Ban calls for harnessing potential of world’s poorest nations

26 September 2011

Secretary-General Ban Ki-moon today called for harnessing the potential of the world’s poorest nations, which may be at the bottom of the development ladder but are rich in resources, both human and material.

Mr. Ban told participants at the ministerial meeting of the least developed countries (LDCs) that they are meeting at a time of crisis and uncertainty, especially for the world’s poorest.

Famine in the Horn of Africa threatens more than 13 million individuals, including a generation of children; drought, desertification and land degradation afflict scores of countries; and diseases ravage the health of people and economies, he noted.

“These are challenges for all countries – but the least developed are also least able to cope in response,” he told the meeting, which was held on the margins of the high-level general debate of the 66th session of the General Assembly.

The Secretary-General said that even though more than half of all people in LDCs live in extreme poverty, these countries should be seen not only as weak.

“We should view them as reservoirs of untapped strength,” he said, reiterating a message delivered to the Fourth UN Conference on LDCs, held in Istanbul, Turkey, in May. “When we invest in LDCs, we stimulate their development and contribute to global economic growth.

“These countries are rich in resources,” he added. “Not just commodities that deserve a fair price on international markets, but people who deserve opportunities to reach their potential and contribute to society.”

Participants at the Istanbul conference outlined a 10-year plan to support the LDCs overcome poverty, calling on the private sector to play a greater role in the fight, urging wealthy nations to step up their aid commitments and demanding the elimination of many trade barriers.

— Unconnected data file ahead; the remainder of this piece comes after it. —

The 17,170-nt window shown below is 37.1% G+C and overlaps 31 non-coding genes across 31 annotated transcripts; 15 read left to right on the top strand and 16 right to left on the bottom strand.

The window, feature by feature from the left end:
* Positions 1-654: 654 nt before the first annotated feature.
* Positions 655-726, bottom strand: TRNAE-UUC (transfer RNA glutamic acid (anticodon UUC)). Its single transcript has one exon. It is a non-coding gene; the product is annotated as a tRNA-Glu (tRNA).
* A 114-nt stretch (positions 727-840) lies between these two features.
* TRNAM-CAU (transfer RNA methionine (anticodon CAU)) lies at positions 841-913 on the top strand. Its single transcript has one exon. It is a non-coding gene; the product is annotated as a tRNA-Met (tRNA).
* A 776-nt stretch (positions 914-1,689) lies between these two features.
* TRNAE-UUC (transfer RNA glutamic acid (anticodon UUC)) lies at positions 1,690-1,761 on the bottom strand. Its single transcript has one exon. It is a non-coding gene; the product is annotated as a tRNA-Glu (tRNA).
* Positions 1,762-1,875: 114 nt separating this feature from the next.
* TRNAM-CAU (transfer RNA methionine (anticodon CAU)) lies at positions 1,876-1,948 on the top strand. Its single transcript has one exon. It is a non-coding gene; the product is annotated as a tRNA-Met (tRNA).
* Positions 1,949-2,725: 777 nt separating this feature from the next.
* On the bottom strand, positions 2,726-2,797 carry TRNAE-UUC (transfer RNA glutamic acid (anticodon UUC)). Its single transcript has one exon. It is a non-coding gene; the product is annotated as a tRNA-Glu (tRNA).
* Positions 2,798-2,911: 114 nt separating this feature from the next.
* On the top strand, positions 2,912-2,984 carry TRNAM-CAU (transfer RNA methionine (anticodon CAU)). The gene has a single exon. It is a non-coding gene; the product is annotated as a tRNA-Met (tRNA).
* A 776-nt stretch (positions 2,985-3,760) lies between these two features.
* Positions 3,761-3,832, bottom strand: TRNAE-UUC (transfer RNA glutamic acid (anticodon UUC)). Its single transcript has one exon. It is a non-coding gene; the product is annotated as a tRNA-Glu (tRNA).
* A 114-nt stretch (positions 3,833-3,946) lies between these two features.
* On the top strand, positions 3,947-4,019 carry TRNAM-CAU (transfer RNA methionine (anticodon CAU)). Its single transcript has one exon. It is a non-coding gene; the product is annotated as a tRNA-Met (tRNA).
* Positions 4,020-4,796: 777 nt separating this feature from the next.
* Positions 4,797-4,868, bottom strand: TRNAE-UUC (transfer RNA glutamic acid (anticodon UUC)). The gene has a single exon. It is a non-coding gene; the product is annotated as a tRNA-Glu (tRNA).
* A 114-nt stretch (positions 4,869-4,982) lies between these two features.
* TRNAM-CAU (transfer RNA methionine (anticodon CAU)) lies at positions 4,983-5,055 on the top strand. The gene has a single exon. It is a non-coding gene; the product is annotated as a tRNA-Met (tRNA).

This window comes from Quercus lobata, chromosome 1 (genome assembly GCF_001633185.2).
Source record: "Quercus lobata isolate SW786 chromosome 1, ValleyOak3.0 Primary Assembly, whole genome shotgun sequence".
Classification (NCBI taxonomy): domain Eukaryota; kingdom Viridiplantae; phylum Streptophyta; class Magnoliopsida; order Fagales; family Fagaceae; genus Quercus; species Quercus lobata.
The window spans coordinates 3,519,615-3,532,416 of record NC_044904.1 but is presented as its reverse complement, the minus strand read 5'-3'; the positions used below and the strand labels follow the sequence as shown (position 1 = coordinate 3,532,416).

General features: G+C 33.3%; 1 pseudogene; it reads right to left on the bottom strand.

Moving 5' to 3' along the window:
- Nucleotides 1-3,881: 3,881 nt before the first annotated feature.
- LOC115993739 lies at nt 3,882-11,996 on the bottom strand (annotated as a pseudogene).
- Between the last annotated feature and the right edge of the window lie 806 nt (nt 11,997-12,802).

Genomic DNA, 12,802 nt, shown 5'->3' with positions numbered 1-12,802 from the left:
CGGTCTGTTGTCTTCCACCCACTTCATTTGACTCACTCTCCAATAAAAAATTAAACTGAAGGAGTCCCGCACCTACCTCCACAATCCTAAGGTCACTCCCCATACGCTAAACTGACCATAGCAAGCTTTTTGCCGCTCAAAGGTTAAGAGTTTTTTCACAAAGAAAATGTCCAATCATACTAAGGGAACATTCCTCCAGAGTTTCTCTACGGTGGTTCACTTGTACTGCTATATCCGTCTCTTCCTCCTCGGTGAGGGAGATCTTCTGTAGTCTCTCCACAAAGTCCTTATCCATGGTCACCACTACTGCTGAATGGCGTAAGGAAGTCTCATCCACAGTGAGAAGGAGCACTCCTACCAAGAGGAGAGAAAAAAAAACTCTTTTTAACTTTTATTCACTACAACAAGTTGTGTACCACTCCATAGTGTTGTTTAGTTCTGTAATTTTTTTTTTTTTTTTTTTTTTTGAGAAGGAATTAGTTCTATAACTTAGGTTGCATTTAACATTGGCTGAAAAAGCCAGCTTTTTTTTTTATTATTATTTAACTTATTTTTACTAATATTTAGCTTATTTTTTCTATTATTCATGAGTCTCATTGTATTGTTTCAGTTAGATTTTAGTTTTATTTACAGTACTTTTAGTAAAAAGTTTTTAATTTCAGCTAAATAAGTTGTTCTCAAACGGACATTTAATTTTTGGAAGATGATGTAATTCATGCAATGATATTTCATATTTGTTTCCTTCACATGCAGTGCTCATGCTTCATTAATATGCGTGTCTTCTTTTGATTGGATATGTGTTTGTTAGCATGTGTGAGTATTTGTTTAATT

Calling the Istanbul outcome a “development compact,” Mr. Ban added: “If all partners meet their commitments we can reach our goals.”

The President of the General Assembly, Nassir Abdulaziz Al-Nasser, also highlighted the need for a united global partnership to move forward on key issues in support of the LDCs. “We must use the tools at our disposal that privilege inclusion, collaboration and consensus-building. This will ensure that LDCs are heard and their needs are taken into account.”

He told the meeting that the current global financial crisis and the rise in food and fuel prices have accentuated vulnerability in the LDCs. As a result, important domestic programmes aimed at reducing poverty, promoting sustainable development, and meeting basic needs risk being jeopardized.

Addressing these issues will be a high priority, said Mr. Al-Nasser, adding that he stands ready to support Member States in implementing the Istanbul Programme of Action’s request for the Assembly to establish an ad hoc working group to study and strengthen the smooth transition process for the graduation of LDCs.

He added that it would be worthwhile to consider a thematic debate of the Assembly on issues of priority to the LDCs.


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